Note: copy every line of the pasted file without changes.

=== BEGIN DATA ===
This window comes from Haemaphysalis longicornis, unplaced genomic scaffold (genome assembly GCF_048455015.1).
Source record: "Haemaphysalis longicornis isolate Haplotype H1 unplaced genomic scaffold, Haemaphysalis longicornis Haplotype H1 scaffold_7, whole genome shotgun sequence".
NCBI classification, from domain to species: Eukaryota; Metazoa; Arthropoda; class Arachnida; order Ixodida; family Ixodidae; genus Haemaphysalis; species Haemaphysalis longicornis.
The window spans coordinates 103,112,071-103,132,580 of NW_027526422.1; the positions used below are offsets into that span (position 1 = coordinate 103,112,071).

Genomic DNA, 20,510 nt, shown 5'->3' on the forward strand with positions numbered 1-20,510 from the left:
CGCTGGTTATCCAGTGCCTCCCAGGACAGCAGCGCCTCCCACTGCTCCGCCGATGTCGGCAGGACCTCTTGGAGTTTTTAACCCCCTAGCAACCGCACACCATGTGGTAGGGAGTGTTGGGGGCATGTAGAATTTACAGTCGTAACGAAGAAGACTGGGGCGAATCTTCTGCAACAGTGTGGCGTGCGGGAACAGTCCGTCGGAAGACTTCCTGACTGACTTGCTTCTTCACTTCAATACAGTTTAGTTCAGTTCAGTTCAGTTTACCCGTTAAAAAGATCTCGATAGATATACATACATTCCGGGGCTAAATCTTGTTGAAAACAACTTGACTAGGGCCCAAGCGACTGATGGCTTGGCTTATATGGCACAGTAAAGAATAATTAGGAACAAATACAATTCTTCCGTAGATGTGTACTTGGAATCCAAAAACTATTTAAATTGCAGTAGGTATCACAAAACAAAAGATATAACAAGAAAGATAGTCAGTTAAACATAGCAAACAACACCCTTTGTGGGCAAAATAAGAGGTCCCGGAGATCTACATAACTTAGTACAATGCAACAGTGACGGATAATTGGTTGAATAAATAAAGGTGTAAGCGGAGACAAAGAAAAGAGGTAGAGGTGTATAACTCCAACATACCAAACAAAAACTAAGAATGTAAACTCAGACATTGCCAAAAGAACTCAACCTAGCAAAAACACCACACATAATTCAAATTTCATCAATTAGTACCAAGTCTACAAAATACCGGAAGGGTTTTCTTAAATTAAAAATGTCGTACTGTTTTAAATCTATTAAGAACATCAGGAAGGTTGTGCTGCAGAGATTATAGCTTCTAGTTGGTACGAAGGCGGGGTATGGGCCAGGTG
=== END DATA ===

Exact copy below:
This window comes from Haemaphysalis longicornis, unplaced genomic scaffold (genome assembly GCF_048455015.1).
Source record: "Haemaphysalis longicornis isolate Haplotype H1 unplaced genomic scaffold, Haemaphysalis longicornis Haplotype H1 scaffold_7, whole genome shotgun sequence".
NCBI classification, from domain to species: Eukaryota; Metazoa; Arthropoda; class Arachnida; order Ixodida; family Ixodidae; genus Haemaphysalis; species Haemaphysalis longicornis.
The window spans coordinates 103,112,071-103,132,580 of NW_027526422.1; the positions used below are offsets into that span (position 1 = coordinate 103,112,071).

Genomic DNA, 20,510 nt, shown 5'->3' on the forward strand with positions numbered 1-20,510 from the left:
CGCTGGTTATCCAGTGCCTCCCAGGACAGCAGCGCCTCCCACTGCTCCGCCGATGTCGGCAGGACCTCTTGGAGTTTTTAACCCCCTAGCAACCGCACACCATGTGGTAGGGAGTGTTGGGGGCATGTAGAATTTACAGTCGTAACGAAGAAGACTGGGGCGAATCTTCTGCAACAGTGTGGCGTGCGGGAACAGTCCGTCGGAAGACTTCCTGACTGACTTGCTTCTTCACTTCAATACAGTTTAGTTCAGTTCAGTTCAGTTTACCCGTTAAAAAGATCTCGATAGATATACATACATTCCGGGGCTAAATCTTGTTGAAAACAACTTGACTAGGGCCCAAGCGACTGATGGCTTGGCTTATATGGCACAGTAAAGAATAATTAGGAACAAATACAATTCTTCCGTAGATGTGTACTTGGAATCCAAAAACTATTTAAATTGCAGTAGGTATCACAAAACAAAAGATATAACAAGAAAGATAGTCAGTTAAACATAGCAAACAACACCCTTTGTGGGCAAAATAAGAGGTCCCGGAGATCTACATAACTTAGTACAATGCAACAGTGACGGATAATTGGTTGAATAAATAAAGGTGTAAGCGGAGACAAAGAAAAGAGGTAGAGGTGTATAACTCCAACATACCAAACAAAAACTAAGAATGTAAACTCAGACATTGCCAAAAGAACTCAACCTAGCAAAAACACCACACATAATTCAAATTTCATCAATTAGTACCAAGTCTACAAAATACCGGAAGGGTTTTCTTAAATTAAAAATGTCGTACTGTTTTAAATCTATTAAGAACATCAGGAAGGTTGTGCTGCAGAGATTATAGCTTCTAGTTGGTACGAAGGCGGGGTATGGGCCAGGTG